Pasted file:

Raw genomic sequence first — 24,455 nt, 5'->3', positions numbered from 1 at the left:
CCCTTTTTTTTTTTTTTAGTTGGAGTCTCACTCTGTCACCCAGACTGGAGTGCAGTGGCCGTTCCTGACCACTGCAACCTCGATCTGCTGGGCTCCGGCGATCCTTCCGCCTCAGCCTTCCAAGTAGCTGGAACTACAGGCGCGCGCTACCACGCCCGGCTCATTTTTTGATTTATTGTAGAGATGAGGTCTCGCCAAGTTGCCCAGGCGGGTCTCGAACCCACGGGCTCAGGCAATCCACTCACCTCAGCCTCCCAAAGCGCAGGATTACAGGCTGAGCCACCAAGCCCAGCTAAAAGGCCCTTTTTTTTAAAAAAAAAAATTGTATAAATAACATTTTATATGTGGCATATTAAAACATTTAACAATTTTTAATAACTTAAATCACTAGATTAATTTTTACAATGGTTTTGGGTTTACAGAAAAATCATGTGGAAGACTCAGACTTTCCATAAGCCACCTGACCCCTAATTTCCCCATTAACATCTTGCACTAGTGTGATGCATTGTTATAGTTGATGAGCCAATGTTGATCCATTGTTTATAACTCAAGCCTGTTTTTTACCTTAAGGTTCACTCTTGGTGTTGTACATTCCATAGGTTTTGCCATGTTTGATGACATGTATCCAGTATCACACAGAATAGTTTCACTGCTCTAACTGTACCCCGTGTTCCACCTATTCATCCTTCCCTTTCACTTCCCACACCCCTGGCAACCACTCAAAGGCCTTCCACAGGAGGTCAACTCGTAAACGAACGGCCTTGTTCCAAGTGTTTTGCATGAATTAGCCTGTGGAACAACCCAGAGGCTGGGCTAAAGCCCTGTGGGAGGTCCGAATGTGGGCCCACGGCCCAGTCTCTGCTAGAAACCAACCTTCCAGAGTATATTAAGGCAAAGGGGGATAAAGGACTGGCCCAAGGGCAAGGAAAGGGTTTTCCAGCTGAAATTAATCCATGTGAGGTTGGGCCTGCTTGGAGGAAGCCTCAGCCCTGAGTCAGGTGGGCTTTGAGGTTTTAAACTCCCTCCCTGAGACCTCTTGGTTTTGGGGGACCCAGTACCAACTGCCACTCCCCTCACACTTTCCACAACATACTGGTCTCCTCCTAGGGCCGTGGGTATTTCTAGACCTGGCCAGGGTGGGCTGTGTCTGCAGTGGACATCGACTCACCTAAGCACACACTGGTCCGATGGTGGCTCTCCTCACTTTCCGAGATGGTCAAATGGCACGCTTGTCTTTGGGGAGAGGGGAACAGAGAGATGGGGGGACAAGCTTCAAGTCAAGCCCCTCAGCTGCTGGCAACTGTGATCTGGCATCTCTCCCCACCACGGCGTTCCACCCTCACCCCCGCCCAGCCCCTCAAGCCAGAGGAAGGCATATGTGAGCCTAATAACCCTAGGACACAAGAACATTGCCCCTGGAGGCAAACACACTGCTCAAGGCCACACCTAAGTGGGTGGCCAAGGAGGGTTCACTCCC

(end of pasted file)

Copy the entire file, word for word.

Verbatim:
Raw genomic sequence first — 24,455 nt, 5'->3', positions numbered from 1 at the left:
CCCTTTTTTTTTTTTTTAGTTGGAGTCTCACTCTGTCACCCAGACTGGAGTGCAGTGGCCGTTCCTGACCACTGCAACCTCGATCTGCTGGGCTCCGGCGATCCTTCCGCCTCAGCCTTCCAAGTAGCTGGAACTACAGGCGCGCGCTACCACGCCCGGCTCATTTTTTGATTTATTGTAGAGATGAGGTCTCGCCAAGTTGCCCAGGCGGGTCTCGAACCCACGGGCTCAGGCAATCCACTCACCTCAGCCTCCCAAAGCGCAGGATTACAGGCTGAGCCACCAAGCCCAGCTAAAAGGCCCTTTTTTTTAAAAAAAAAAATTGTATAAATAACATTTTATATGTGGCATATTAAAACATTTAACAATTTTTAATAACTTAAATCACTAGATTAATTTTTACAATGGTTTTGGGTTTACAGAAAAATCATGTGGAAGACTCAGACTTTCCATAAGCCACCTGACCCCTAATTTCCCCATTAACATCTTGCACTAGTGTGATGCATTGTTATAGTTGATGAGCCAATGTTGATCCATTGTTTATAACTCAAGCCTGTTTTTTACCTTAAGGTTCACTCTTGGTGTTGTACATTCCATAGGTTTTGCCATGTTTGATGACATGTATCCAGTATCACACAGAATAGTTTCACTGCTCTAACTGTACCCCGTGTTCCACCTATTCATCCTTCCCTTTCACTTCCCACACCCCTGGCAACCACTCAAAGGCCTTCCACAGGAGGTCAACTCGTAAACGAACGGCCTTGTTCCAAGTGTTTTGCATGAATTAGCCTGTGGAACAACCCAGAGGCTGGGCTAAAGCCCTGTGGGAGGTCCGAATGTGGGCCCACGGCCCAGTCTCTGCTAGAAACCAACCTTCCAGAGTATATTAAGGCAAAGGGGGATAAAGGACTGGCCCAAGGGCAAGGAAAGGGTTTTCCAGCTGAAATTAATCCATGTGAGGTTGGGCCTGCTTGGAGGAAGCCTCAGCCCTGAGTCAGGTGGGCTTTGAGGTTTTAAACTCCCTCCCTGAGACCTCTTGGTTTTGGGGGACCCAGTACCAACTGCCACTCCCCTCACACTTTCCACAACATACTGGTCTCCTCCTAGGGCCGTGGGTATTTCTAGACCTGGCCAGGGTGGGCTGTGTCTGCAGTGGACATCGACTCACCTAAGCACACACTGGTCCGATGGTGGCTCTCCTCACTTTCCGAGATGGTCAAATGGCACGCTTGTCTTTGGGGAGAGGGGAACAGAGAGATGGGGGGACAAGCTTCAAGTCAAGCCCCTCAGCTGCTGGCAACTGTGATCTGGCATCTCTCCCCACCACGGCGTTCCACCCTCACCCCCGCCCAGCCCCTCAAGCCAGAGGAAGGCATATGTGAGCCTAATAACCCTAGGACACAAGAACATTGCCCCTGGAGGCAAACACACTGCTCAAGGCCACACCTAAGTGGGTGGCCAAGGAGGGTTCACTCCC